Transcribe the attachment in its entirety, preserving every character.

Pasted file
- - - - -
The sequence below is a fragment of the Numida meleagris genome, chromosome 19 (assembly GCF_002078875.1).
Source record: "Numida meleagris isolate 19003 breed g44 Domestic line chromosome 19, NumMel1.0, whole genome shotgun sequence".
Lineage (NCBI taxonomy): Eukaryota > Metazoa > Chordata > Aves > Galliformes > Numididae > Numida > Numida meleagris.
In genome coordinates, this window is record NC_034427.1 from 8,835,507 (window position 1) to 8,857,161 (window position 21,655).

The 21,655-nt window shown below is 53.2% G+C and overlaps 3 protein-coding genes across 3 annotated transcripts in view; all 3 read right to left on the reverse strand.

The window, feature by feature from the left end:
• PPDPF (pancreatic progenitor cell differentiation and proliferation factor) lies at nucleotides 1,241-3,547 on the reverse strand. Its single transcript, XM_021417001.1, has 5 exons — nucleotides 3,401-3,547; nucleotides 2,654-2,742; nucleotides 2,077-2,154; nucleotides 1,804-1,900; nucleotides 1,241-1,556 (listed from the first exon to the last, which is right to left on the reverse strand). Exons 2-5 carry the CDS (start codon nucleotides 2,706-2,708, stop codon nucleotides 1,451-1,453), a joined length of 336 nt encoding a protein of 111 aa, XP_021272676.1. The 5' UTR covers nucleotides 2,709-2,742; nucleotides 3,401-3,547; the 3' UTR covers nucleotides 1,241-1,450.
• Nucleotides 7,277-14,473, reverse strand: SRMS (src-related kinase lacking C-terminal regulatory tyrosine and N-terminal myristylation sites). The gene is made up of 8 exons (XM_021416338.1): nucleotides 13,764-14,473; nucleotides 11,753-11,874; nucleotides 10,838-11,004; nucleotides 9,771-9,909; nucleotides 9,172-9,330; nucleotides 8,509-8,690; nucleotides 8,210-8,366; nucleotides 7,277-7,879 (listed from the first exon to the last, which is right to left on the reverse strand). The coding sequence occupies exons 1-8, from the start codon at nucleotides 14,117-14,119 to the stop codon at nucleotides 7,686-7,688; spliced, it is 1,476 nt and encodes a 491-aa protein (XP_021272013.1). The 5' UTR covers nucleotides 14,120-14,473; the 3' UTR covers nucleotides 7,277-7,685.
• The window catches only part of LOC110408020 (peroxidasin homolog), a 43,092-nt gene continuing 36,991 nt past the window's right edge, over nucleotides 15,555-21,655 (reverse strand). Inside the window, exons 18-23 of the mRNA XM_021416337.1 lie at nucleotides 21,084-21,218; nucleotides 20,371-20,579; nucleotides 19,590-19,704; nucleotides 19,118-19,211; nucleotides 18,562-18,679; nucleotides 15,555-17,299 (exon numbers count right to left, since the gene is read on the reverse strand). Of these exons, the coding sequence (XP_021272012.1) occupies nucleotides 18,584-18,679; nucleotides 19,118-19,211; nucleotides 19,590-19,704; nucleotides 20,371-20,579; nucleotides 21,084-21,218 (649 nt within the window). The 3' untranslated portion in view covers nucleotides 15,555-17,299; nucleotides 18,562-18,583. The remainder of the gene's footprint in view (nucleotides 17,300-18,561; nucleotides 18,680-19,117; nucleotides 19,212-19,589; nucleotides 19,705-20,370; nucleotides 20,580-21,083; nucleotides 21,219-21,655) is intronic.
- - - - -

The sequence below is a fragment of the Numida meleagris genome, chromosome 19 (assembly GCF_002078875.1).
Source record: "Numida meleagris isolate 19003 breed g44 Domestic line chromosome 19, NumMel1.0, whole genome shotgun sequence".
Lineage (NCBI taxonomy): Eukaryota > Metazoa > Chordata > Aves > Galliformes > Numididae > Numida > Numida meleagris.
In genome coordinates, this window is record NC_034427.1 from 8,835,507 (window position 1) to 8,857,161 (window position 21,655).

The 21,655-nt window shown below is 53.2% G+C and overlaps 3 protein-coding genes across 3 annotated transcripts in view; all 3 read right to left on the reverse strand.

The window, feature by feature from the left end:
• PPDPF (pancreatic progenitor cell differentiation and proliferation factor) lies at nucleotides 1,241-3,547 on the reverse strand. Its single transcript, XM_021417001.1, has 5 exons — nucleotides 3,401-3,547; nucleotides 2,654-2,742; nucleotides 2,077-2,154; nucleotides 1,804-1,900; nucleotides 1,241-1,556 (listed from the first exon to the last, which is right to left on the reverse strand). Exons 2-5 carry the CDS (start codon nucleotides 2,706-2,708, stop codon nucleotides 1,451-1,453), a joined length of 336 nt encoding a protein of 111 aa, XP_021272676.1. The 5' UTR covers nucleotides 2,709-2,742; nucleotides 3,401-3,547; the 3' UTR covers nucleotides 1,241-1,450.
• Nucleotides 7,277-14,473, reverse strand: SRMS (src-related kinase lacking C-terminal regulatory tyrosine and N-terminal myristylation sites). The gene is made up of 8 exons (XM_021416338.1): nucleotides 13,764-14,473; nucleotides 11,753-11,874; nucleotides 10,838-11,004; nucleotides 9,771-9,909; nucleotides 9,172-9,330; nucleotides 8,509-8,690; nucleotides 8,210-8,366; nucleotides 7,277-7,879 (listed from the first exon to the last, which is right to left on the reverse strand). The coding sequence occupies exons 1-8, from the start codon at nucleotides 14,117-14,119 to the stop codon at nucleotides 7,686-7,688; spliced, it is 1,476 nt and encodes a 491-aa protein (XP_021272013.1). The 5' UTR covers nucleotides 14,120-14,473; the 3' UTR covers nucleotides 7,277-7,685.
• The window catches only part of LOC110408020 (peroxidasin homolog), a 43,092-nt gene continuing 36,991 nt past the window's right edge, over nucleotides 15,555-21,655 (reverse strand). Inside the window, exons 18-23 of the mRNA XM_021416337.1 lie at nucleotides 21,084-21,218; nucleotides 20,371-20,579; nucleotides 19,590-19,704; nucleotides 19,118-19,211; nucleotides 18,562-18,679; nucleotides 15,555-17,299 (exon numbers count right to left, since the gene is read on the reverse strand). Of these exons, the coding sequence (XP_021272012.1) occupies nucleotides 18,584-18,679; nucleotides 19,118-19,211; nucleotides 19,590-19,704; nucleotides 20,371-20,579; nucleotides 21,084-21,218 (649 nt within the window). The 3' untranslated portion in view covers nucleotides 15,555-17,299; nucleotides 18,562-18,583. The remainder of the gene's footprint in view (nucleotides 17,300-18,561; nucleotides 18,680-19,117; nucleotides 19,212-19,589; nucleotides 19,705-20,370; nucleotides 20,580-21,083; nucleotides 21,219-21,655) is intronic.